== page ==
MAY 2016


In today’s installment of How We Work, we’re speaking with Mia Lin, Interaction Astronaut, and her extremely well-behaved German Shepherd-mix, Kona in her back garden in Allen, TX. She’s a UXer who has coined the term “Interaction Astronaut” to describe her work.

Comet: So…What exactly IS an Interaction Astronaut, anyway?

Mia: I see an “astronaut” as an explorer, a necessarily adventurous individual who is part of a team looking for something amazing, who isn’t afraid to take big risks with appropriate precautions (don’t forget your helmet!), and who can morph their skills from one area to another fluidly. In the field of UX, there are so many job descriptions, titles, and career paths, and as a “T-shaped” intellectual-worker, I have interests in all aspects of the user’s experience, human-computer interaction, with emphasis on the “human”.

I started my first career as a linguist and ESL instructor. I learned how language is processed in the brain, and how inexpert people learn complex things such as a foreign language, and how the affective space is just as important, if not more so, than the physical space a student is in. How moods, perceptions, and previous interactions inform actions and learning.

This knowledge is easily extensible to user experience, especially if “ux” is taken as a big-picture concept. It’s not only about people using computers, but the translation, if you will, of complex information into processable forms. Identifying the mental blocks that users and students come across as they work to understand an interface and a task. That’s why I earned my usability certification (CUA) through Human Factors International in 2009, to further my education on the topic through training.

C: Why not a UX Unicorn, UX Rockstar, UX Guru, UX Ninja, Full-Stack UXer, something like that?

Mia: Well…I know that those are common terms in the industry to sex up job postings, but I really think they’re very vague and fluffy. Unicorns don’t even exist. In defining my scope, I wanted to choose something that hadn’t been established yet, but something concrete. There’s a general understanding of astronauts, what they do, and a sort of “character” that can be elaborated on and creates a more concrete metaphor for what I enjoy doing professionally.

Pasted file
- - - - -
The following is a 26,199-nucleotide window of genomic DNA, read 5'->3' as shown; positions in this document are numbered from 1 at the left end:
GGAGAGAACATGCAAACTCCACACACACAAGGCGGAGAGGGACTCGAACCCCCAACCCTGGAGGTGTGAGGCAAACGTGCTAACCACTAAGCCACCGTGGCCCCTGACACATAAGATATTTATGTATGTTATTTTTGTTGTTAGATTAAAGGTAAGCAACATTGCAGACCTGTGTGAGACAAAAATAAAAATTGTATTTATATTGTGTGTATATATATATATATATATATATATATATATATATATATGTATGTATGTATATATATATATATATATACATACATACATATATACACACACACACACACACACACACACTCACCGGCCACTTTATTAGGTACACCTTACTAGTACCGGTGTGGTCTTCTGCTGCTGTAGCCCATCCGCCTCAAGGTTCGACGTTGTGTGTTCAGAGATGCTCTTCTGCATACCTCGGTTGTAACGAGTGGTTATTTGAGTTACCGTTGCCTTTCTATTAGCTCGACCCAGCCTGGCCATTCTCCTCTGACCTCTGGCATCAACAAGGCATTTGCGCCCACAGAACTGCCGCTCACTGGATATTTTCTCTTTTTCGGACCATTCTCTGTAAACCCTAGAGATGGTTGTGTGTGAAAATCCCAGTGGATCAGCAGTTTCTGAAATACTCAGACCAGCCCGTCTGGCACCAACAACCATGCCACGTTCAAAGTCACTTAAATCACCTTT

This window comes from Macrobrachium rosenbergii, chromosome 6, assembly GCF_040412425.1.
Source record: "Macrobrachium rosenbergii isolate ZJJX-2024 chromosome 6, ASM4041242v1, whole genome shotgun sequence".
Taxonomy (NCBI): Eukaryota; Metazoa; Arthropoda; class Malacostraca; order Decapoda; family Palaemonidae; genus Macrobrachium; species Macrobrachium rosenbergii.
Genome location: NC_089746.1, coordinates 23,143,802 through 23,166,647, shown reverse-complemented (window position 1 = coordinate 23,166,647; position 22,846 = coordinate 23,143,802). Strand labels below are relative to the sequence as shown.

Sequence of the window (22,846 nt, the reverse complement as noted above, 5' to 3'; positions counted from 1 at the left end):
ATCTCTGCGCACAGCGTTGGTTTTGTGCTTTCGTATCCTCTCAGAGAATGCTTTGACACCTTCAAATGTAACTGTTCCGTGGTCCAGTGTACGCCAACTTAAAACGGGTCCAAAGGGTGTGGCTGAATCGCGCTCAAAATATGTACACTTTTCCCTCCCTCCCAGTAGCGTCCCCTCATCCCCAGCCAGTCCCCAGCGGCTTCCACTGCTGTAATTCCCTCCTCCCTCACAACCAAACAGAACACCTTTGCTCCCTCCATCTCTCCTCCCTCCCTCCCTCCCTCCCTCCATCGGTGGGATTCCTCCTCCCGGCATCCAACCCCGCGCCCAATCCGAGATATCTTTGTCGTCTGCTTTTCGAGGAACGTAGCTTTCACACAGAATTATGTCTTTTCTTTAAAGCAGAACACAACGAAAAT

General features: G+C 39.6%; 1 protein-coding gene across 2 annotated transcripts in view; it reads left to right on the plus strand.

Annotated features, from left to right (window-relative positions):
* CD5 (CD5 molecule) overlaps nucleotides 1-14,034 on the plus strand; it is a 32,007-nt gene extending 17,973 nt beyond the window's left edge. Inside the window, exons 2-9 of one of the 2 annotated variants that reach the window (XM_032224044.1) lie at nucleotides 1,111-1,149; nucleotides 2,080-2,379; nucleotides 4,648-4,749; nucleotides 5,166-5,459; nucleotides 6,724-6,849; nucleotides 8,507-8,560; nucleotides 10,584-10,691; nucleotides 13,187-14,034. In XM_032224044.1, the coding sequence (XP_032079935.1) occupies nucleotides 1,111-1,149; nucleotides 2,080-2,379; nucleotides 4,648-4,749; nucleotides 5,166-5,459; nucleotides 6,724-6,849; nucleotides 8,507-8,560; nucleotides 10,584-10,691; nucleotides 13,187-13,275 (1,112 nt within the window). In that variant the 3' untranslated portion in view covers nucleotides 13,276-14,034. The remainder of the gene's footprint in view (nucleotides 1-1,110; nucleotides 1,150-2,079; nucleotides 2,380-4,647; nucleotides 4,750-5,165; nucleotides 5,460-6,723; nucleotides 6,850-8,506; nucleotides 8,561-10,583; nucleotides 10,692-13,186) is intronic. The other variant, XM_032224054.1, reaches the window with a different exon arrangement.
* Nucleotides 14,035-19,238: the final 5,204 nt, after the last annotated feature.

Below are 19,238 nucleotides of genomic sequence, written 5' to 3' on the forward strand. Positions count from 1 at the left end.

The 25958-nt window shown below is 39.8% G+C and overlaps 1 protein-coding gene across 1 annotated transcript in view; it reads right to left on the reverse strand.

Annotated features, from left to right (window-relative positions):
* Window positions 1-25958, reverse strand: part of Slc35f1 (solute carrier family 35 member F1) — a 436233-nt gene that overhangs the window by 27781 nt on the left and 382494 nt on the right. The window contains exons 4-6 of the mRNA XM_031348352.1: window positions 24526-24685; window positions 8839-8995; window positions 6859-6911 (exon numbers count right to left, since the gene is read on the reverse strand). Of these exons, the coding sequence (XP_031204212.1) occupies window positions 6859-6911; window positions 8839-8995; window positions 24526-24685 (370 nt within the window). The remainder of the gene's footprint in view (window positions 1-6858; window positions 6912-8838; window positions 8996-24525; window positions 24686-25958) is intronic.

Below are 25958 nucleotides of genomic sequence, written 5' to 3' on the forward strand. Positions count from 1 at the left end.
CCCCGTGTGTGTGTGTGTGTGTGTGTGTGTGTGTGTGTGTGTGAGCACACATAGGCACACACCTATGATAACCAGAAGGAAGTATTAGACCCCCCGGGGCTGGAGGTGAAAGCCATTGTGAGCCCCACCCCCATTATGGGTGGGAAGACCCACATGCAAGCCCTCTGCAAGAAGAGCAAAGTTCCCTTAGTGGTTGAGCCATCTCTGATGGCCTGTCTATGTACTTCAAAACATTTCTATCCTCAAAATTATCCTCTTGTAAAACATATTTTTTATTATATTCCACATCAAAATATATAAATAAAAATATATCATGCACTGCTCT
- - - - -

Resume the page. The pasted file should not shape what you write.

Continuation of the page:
While I enjoy being creative, I also enjoy being authentic, and precise whenever possible. If a word is going to be chosen to represent me, both its connotations and denotations need to align with my personality.

C: So what excites you about the future of UX?

I read constantly on UX topics, and even seemingly unrelated topics such as grief and mourning on social media, because there’s a convergence happening here between these previously disconnected spheres, and I believe they will be unified primarily through iOT and wearables that do something people want in their lives, that converge experiences in a way even more intimate than the already-addictive mobile devices.

Take for example therapeutic uses for wearables, not just in the physical health sense, but in the mental health and fulfillment sense as well. Through haptic, auditory feedback, or even pleasure, the experience of the user can be altered to naturally induce calm, relaxation, or clarity of thought.

Consider the device, Nervana, which stimulates the vagus nerve through a pair of headphones. This kind of happiness-inducing, relaxing stimulus, if effective, does for you naturally what drugs or alcohol do for you chemically, but without side effects. I’m not a neurologist, and I haven’t yet received my Nervana, but this exploration of future applications of HCI absolutely fascinate me. Imagine a company that can make people feel GOOD with no side effects. That’s a highly-profitable space to play in.

I heard recently in Note To Self about DEEP VR, a virtual reality headset that’s used not just to immerse the user in a relaxing environment, but to also use the power of deep, meditative breath to control their point of view, which in turn relaxes them. This double-layered motivational biofeedback process strikes me as brilliant. The user is motivated by the very method of play to induce their own calmness. Exploration of the enchanting visual space isn’t the only motivation. Again, drug-free self-management of the affective state. This can be so effective for people who resist traditional means of therapy, or find their anxiety and stress overwhelming to the point that they simply cannot self-manage.

Comet: Well, thank you for explaining “Interaction Astronaut” to our readers – we wish you the best in pioneering the next generation of HCI.

M: It was my pleasure, thank you for your time.